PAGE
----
Somehow the handling by the defendants of this relatively minor complaint which led to an advisory decision by the Tribunal, asking Ms. Houston to only contact clients in accordance with the Code of Conduct, has led to a very extreme reaction from Ms. Houston ( e.g. she has described herself as having been treated by the defendants like a Jew in Nazi Germany and how at one stage she felt she was going to die because of the defendants), and has led to five sets of proceedings issued by Ms. Houston over the course of five years, and some €500,000 has been incurred in legal costs by the defendants in defending these proceedings.

4

The majority of this judgment deals with the application to dismiss made by the defendants at the close of Ms. Houston's evidence, on the grounds that she had not made out a prima facie case.

Application to defer delivering judgment

5

I set down the 31st May, 2019 as the date for the delivery of the judgment in this case, but just before judgment was delivered Ms. Houston made two submissions to this Court. The first submission related to the possible recusal application, however it became clear that having raised the issue, Ms. Houston was not pursuing this point, as she stated that ‘I am not asking you to recuse yourself’. The second submission was an application by Ms. Houston to defer delivering judgment because the Court of Appeal had delivered a judgment on the 21st March, 2019 on the issue of applications to dismiss, which had recently been published on the courts service website, entitled Burke v. Mullaly & Ors [2019] IECA 82 which Ms. Houston claimed should have been drawn to this Court's attention because of its significance to the application to dismiss in this case. She quoted in particular from para. 33 of that judgment where McGovern J. when dealing with the same situation as in this case, namely where the defendants had advised that they would go into evidence if the application to dismiss was refused, stated that:

‘Having been informed that the first-named respondent would go into evidence if the application for non-suit was refused the trial judge should have deferred any decision on that until all the evidence was heard.’

As counsel for the defendants was not familiar with the Burke case and its application, if any, to this case, I decided to defer giving judgment to allow both parties make submissions on the effect of that Court of Appeal decision on the application to dismiss in this case. On the 9th July, 2019, there was a separate hearing on this issue, which is referenced later in the body of this judgment, in the section dealing with the application to dismiss.

6

For the reasons set out below, this Court concludes that the application to dismiss Ms. Houston's claims should be granted.

7

Ms. Houston has given evidence that she has no assets, and for this reason, this litigation is an example of how it is a case of win/win for plaintiffs but “lose/lose” for defendants being sued by an impecunious plaintiff with an unmeritorious claim, i.e. the defendants lose by settling an unmeritorious claim, but also lose if they decide to fight and “win” against an unmeritorious claim. There is no downside for an impecunious plaintiff (since they do not have assets to pay the defendant's legal costs), only the upside of a potential settlement if the defendant wishes to avoid incurring the massive costs of a High Court action which will be irrecoverable from the plaintiff. This case therefore illustrates why the real power in unmeritorious claims is the threat of the irrecoverable legal costs which can be inflicted on a defendant by an impecunious plaintiff. This is why it makes economic sense for claims by impecunious plaintiffs to be settled, even though there is no negligence or wrongdoing by a defendant. They are settled, not because the claim has any merits, but because of the enormous costs which can be inflicted by an impecunious plaintiff on a defendant. Since this case is one where no settlement was possible, this therefore is a rare example of a case that went to hearing even though there was little prospect of the defendant recovering in excess of €500,000 in costs from the plaintiff. As such it highlights that in cases against an impecunious plaintiff with an unmeritorious claim, a defendant can “lose” financially by fighting and “winning” the case.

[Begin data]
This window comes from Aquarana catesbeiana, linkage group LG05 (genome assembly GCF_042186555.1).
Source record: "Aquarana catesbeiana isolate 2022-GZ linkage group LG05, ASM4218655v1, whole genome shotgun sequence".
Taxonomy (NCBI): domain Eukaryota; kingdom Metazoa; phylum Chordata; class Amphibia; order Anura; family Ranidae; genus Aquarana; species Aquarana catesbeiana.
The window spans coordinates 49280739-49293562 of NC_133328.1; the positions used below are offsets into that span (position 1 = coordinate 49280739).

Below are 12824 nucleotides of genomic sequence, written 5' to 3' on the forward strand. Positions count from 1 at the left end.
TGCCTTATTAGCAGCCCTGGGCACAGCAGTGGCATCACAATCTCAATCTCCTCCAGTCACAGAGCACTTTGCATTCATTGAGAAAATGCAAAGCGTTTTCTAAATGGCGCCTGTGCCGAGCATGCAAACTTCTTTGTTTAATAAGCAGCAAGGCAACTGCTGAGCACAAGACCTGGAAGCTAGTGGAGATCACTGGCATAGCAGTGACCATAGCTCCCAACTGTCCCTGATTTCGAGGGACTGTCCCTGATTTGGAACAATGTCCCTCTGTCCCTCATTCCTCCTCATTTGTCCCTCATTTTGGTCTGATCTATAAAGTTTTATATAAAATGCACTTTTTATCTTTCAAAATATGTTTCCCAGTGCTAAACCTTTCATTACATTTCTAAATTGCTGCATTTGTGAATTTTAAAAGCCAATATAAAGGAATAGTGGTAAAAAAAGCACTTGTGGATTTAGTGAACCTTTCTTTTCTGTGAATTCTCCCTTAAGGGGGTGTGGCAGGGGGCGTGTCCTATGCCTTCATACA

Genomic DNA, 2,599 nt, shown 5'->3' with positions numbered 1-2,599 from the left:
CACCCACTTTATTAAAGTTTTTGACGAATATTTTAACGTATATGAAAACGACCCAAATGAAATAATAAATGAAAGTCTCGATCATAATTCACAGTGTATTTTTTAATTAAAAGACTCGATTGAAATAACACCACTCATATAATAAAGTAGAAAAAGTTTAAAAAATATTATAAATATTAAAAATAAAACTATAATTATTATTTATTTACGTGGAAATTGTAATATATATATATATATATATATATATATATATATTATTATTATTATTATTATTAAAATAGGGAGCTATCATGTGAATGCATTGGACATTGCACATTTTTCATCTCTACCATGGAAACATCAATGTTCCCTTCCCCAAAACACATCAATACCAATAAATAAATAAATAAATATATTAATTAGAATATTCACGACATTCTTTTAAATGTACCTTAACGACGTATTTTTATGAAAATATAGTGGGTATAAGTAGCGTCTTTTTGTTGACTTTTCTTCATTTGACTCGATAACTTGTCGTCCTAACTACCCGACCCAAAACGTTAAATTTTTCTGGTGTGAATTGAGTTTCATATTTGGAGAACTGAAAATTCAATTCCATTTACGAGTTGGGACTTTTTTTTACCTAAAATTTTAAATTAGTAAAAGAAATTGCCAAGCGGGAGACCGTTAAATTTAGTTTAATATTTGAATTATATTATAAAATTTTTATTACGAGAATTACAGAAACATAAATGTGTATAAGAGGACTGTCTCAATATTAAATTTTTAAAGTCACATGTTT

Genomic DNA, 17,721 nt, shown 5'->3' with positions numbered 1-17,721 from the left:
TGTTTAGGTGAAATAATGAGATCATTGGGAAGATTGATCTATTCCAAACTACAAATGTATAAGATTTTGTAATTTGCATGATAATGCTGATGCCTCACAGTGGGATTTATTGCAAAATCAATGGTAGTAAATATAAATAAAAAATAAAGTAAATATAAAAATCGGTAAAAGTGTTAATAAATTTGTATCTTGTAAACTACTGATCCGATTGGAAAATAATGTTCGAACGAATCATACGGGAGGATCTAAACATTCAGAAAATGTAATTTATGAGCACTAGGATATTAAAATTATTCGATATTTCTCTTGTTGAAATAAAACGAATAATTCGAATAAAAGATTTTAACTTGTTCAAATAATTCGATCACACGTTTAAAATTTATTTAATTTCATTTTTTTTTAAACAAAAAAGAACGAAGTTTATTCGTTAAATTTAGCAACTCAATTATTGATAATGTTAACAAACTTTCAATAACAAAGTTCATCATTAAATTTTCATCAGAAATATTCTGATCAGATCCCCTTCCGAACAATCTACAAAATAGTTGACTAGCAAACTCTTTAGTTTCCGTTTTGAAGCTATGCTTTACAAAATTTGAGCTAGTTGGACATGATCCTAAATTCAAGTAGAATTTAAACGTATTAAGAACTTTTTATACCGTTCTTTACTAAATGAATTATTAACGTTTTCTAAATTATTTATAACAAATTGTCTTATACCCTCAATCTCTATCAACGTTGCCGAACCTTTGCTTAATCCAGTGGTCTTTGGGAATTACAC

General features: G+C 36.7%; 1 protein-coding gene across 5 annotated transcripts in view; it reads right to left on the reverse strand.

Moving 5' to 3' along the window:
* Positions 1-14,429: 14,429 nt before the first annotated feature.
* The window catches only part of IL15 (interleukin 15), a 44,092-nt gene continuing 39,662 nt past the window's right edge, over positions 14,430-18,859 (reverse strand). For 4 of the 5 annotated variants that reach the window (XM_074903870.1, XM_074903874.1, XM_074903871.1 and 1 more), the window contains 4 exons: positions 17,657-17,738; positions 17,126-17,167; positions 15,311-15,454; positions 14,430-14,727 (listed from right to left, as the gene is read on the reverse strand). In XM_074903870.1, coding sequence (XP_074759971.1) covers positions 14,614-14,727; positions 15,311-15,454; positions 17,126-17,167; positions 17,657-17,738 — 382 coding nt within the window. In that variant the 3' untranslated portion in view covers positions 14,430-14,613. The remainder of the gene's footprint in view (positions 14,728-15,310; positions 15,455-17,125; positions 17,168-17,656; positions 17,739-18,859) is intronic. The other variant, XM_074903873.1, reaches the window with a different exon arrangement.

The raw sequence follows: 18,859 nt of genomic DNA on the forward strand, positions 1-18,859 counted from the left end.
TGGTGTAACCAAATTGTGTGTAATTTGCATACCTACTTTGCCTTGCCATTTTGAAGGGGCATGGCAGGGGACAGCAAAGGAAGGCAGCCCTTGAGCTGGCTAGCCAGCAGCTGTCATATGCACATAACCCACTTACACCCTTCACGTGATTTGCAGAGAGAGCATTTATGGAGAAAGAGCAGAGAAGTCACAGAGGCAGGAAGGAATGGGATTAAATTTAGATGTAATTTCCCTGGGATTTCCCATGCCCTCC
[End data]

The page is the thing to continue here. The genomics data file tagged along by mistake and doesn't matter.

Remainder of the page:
8

This case also illustrates how the high costs of litigation, particularly of unmeritorious litigation, can have a very significant impact upon insurance costs, in this case the insurance costs of the professional body representing barristers, which increased by 300%. As noted by Charleton J. (when writing...

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2 cases
  • Houston v Doyle
    • Ireland
    • Court of Appeal (Ireland)
    • October 22, 2020
    ...J have indicated their agreement with it. 1 Ms Houston's claim having been dismissed by the High Court (Twomey J) on 18 July 2019: [2019] IEHC 601. 2 At paragraph 3 Ms Houston has indicated an intention to seek leave to appeal this Court's decision to the Supreme Court. 4 At para 57. 5 O'Ma......
  • Tom McEvaddy Property Ltd Trading as Nexus Homes ((in Liquidation)) v National Asset Loan Management Dac
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    • High Court
    • February 25, 2021
    ...(by providing for even limited security for costs), if not fully level. In this regard, this Court noted in Houston v. Barniville & Ors. [2019] IEHC 601 the fundamental unfairness to a large organisation, in that case the Bar Council, of being liable to pay circa €500,000 in legal costs eve......